Arbutus densiflora Benth.
Arbutus densiflora Kunth
Arbutus donnell-smithii Small
Arbutus floribunda M.Martens & Galeotti
Arbutus glandulosa M.Martens & Galeotti
Arbutus laurifolia Lindl.
Arbutus laurina M.Martens & Galeotti
Arbutus macrophylla M.Martens & Galeotti
Arbutus mollis Kunth
Arbutus paniculata M.Martens & Galeotti
Arbutus peninsularis Rose & Goldman
Arbutus petiolaris Kunth
Arbutus prunifolia Klotzsch
Arbutus rubescens Bertol.
Arbutus texana Buckley
Arbutus varians Benth.
Arbutus villosa Willd. ex Klotzsch
Arctostaphylos rubescens (Bertol.) Hemsl.
Comarostaphylis glauca Buckley
Comarostaphylis rubescens (Bertol.) Klotzsch
Common Name: Madrono
Fruiting branches on a tree growing in Guadalupe Mountains National Park, West Texas, USA
Photograph by: Fredlyfish4
Arbutus xalapensis is an evergreen shrub or small tree, usually growing 2 - 4 metres tall, exceptionally to 8 metres[
]. Trees up to 12 metres tall have been recorded with a bole diameter of up to 90cm and a spreading crown up to 13 metres across[
The plant is harvested from the wild for local use as a food, medicine and source of wood. It is grown as an ornamental.
Most regions where this species grows have experienced large-scale deforestation - however parts of its range are contained within protected areas. The plant is classified as 'Least Concern' in the IUCN Red List of Threatened Species(2013)[
Southern N. America - New Mexico, Texas, Mexico and south to Nicaragua.
Drier oak forests from Sinaloa, Chihuahua and Nuevo Leon southwards. Usually found on limestone soils at elevations up to 3,000 metres[
]. Rough, stony hills, mountain slopes, calcareous ledges; at elevations of 300 - 2,200 metres[
|Conservation Status||Least Concern
|Other Uses Rating||
|Cultivation Status||Ornamental, Wild
Arbutus xalapensis is a plant of moderate to high elevations in the warm temperate to tropical zones of southern N. America and Central America. It is found in regions where the meann annual precipitation ranges from 400 - 750mm. The plant can experience moderate frosts within its native range, and is known to tolerate occasional, short-lived temperatures down to around -10Â°c[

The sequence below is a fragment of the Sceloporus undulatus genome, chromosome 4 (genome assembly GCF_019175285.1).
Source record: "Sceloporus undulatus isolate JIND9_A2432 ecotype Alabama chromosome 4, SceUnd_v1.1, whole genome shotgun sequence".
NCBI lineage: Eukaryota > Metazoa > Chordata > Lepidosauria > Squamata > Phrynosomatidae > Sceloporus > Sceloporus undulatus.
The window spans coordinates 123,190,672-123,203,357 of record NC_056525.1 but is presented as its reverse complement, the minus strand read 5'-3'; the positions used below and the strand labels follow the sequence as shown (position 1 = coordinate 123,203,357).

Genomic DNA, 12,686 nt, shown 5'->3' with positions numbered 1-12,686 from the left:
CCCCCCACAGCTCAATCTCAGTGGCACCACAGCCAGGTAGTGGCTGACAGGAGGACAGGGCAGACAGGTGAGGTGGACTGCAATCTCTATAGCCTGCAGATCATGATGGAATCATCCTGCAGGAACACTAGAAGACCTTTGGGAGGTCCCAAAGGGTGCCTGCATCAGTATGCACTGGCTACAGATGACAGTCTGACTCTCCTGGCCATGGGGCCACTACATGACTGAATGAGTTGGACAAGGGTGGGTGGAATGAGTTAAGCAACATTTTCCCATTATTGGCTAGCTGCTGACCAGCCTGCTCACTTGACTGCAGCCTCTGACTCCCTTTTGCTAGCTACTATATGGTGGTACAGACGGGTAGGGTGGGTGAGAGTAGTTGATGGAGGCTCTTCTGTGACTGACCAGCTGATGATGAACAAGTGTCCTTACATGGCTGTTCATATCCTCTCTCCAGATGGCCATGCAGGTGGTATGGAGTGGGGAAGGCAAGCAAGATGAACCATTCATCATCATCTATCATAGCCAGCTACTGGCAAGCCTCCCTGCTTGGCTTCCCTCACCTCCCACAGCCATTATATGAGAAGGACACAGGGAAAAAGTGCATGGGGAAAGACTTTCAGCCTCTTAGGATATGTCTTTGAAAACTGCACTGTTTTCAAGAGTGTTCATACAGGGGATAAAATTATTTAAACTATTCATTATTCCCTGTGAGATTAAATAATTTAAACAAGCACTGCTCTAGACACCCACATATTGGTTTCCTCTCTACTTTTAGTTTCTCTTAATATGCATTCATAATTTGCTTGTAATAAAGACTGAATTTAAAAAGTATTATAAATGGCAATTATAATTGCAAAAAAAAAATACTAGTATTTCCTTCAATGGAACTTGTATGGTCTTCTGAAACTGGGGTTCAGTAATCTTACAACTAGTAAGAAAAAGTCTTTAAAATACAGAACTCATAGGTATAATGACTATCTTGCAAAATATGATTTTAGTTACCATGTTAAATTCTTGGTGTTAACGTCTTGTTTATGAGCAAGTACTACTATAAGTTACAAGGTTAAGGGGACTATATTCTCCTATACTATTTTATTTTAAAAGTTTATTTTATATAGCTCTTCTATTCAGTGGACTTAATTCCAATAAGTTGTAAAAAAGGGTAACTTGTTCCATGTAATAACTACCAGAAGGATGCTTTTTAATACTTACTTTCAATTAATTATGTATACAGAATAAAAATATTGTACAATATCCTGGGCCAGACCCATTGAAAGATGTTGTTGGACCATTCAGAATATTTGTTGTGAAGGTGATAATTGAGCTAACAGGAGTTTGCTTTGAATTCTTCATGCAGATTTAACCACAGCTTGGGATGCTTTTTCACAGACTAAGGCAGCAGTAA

Requires a lime-free nutrient-rich well-drained moisture-retentive soil in sun or semi-shade and shelter from cold drying winds, especially when young[
]. This species thrives in the wild on limestone soils with a pH in the range 7.5 - 7.8, and in dry conditions[
The plant is very difficult to transplant[
Plants are slow-growing[
Fruit - raw or cooked[
]. A sweetish taste[
], the fruit has a dry mealy flesh[
]. It has narcotic properties[
]. The deep red to blackish red, globose fruits can be 5 - 10mm in diameter[
The bitter principles in the bark and leaves can be used as an astringent[
The heartwood is reddish-brown; the sapwood is lighter in colour. The wood is heavy, very hard, close grained. It requires very careful seasoning to overcome its natural tendency to check. A good quality wood, valued by cabinet makers, it is used for small tools, mathematical instruments, rollers etc[
The wood makes a good fuel and also produces a fine grade of charcoal[
Seed - best surface sown in a cold frame as soon as it is ripe. Stored seed should be soaked for 5 - 6 days in warm water and then surface sown in a shady position in a greenhouse[
]. Do not allow the compost to become dry. 6 weeks cold stratification helps[
]. The seed of many species in this genus usually germinates well in 2 - 3 months at 20Â°c - this species, however, has proved to be very difficult to germinate successfully. Researchers recommend selecting seeds carefully, using sterilized soil and distilled or deionized water, supplementing natural sunlight with artificial light to extend daylength, and carefully controlling fungus. Seedlings should never be exposed to direct sunlight until well conditioned[
]. Seedlings are prone to damp off[
], they are best transplanted to individual pots as soon as they are large enough to handle and should be kept well ventilated. Grow them on in a greenhouse for their first winter and then plant out in late spring after the last expected frosts[
Basal cuttings in late winter[
Cuttings of mature wood of the current season's growth, late autumn in a frame. Poor percentage[
Layering of young wood - can take 2 years[